Another edition of this tract in my possession, but, unfortunately, imperfect, was “printed for Tho. Norris, at the Looking-glass on London Bridge,1711. 12mo. It contains many more cuts, and a collection of jests is added. From the latter we may accept the following, the first relating to cucking-stools, and the other to the ancient custom of marking an infected house with a red-cross :

“Some gentlemen were riding into the country to be merry, and coming near a country town, they saw a ducking-stool, and an old woman near it spinning. “Come,' says one of them, “you shall see how I'll abuse this old woman. Good woman,' says he, “what was that chair made for ? She told him he

knew well enough what it was. “No,' says he, 'I do not know, unless it be the chair you use to spin in.' “Oh, fie!' says she, you must needs know it, for 'tis a cradle your good mother has often lain in.”

“In a great plague-time, a constable passing by one of his neighbour's houses, heard his wife soundly basting him, wherefore that night he set up a redcross upon the door. The man next morning seeing it, was highly offended, and complained thereof to the alderman of the ward, who thereupon was sent for to answer wherefore he did it. To which the constable said, “Yesterday, passing by his house, I heard his wife soundly vilain him, and I think there can be no greater plague in a house than that.'”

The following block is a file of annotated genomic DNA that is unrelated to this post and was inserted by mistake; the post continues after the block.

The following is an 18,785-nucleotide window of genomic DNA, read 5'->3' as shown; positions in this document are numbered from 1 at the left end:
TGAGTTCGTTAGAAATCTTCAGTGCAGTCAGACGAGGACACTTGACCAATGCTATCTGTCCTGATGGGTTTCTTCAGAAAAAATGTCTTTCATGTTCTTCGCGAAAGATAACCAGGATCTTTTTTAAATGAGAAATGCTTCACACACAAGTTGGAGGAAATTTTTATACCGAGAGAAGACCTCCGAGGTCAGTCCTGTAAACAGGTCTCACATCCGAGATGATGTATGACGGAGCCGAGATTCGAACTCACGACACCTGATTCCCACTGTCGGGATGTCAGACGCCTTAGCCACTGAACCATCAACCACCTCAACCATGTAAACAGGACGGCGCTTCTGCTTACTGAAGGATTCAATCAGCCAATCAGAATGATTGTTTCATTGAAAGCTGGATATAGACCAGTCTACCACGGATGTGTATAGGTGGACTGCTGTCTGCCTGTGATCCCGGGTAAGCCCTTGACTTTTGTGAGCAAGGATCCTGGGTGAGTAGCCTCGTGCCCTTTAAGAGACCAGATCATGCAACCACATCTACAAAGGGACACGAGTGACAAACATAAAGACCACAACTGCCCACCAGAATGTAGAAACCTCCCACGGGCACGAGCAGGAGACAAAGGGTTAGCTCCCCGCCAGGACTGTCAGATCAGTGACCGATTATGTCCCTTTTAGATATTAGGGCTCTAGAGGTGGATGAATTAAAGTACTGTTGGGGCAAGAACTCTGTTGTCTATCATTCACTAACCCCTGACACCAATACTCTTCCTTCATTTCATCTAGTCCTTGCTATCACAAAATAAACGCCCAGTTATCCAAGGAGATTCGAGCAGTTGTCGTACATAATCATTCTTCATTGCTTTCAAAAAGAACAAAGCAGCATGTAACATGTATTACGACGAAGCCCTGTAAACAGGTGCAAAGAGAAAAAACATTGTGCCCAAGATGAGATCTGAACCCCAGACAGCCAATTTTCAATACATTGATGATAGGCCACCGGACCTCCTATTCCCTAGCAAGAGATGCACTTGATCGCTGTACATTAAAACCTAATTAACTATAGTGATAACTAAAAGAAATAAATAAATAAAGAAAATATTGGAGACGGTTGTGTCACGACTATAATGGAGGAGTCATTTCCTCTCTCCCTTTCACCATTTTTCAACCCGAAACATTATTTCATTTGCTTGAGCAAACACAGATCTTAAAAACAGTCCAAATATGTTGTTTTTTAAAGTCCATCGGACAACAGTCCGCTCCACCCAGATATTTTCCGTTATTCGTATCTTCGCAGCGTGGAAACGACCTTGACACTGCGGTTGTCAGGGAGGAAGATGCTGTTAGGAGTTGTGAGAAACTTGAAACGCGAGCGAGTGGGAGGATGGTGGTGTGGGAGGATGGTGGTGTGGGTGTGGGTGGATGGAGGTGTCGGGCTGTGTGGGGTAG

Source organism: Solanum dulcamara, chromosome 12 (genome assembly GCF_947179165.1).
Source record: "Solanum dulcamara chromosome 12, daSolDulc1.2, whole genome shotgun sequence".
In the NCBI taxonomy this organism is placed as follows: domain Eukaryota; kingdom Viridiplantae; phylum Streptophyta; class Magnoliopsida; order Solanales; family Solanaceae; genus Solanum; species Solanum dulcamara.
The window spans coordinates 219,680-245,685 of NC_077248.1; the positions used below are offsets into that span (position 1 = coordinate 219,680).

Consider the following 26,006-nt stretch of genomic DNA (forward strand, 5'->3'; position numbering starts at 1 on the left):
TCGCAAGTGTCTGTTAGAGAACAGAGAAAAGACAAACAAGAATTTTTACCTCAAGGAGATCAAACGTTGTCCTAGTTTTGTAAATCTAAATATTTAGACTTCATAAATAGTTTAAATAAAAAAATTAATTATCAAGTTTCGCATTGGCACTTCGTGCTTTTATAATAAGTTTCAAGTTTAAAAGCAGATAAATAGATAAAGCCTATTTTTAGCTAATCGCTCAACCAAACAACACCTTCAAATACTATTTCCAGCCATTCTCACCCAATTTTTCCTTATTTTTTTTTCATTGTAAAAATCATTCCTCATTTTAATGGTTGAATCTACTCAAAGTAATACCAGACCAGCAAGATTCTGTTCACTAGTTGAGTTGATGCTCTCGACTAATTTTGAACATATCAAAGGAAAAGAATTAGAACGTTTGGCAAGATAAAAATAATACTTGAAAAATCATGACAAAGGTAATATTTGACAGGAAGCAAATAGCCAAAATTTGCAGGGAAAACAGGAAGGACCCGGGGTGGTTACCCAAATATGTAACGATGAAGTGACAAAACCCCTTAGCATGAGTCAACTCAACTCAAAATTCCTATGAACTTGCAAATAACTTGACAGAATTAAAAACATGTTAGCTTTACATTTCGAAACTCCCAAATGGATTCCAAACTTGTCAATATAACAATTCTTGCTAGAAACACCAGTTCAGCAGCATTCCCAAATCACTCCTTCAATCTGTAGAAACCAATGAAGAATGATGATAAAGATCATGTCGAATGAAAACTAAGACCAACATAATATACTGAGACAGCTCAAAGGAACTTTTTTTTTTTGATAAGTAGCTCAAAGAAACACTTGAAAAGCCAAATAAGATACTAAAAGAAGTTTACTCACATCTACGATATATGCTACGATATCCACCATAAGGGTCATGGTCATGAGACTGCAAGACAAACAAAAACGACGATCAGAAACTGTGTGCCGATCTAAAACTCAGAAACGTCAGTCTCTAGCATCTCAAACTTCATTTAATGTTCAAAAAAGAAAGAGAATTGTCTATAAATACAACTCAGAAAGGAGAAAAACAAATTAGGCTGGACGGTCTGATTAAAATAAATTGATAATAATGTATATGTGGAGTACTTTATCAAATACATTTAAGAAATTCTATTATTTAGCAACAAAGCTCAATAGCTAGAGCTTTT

containing “Love's delight, or how to ascertain

all future events.” 12mo. Newcastle, n.d. A curious collection of rural superstitions, from which we may select the following extract respecting the dumb-cake :—“In order to make the dumb-cake to perfection, it is necessary to observe strictly the following instructions : let any number of young women take a handful of wheaten-flour (not a word is to be spoken by any one of them during the rest of the process) and place it on a sheet of white-paper, then sprinkle it over with as much salt as can be held between the finger and thumb: then one of the damsels must bestow as much water as will make it into a dough ; which being done, each of the company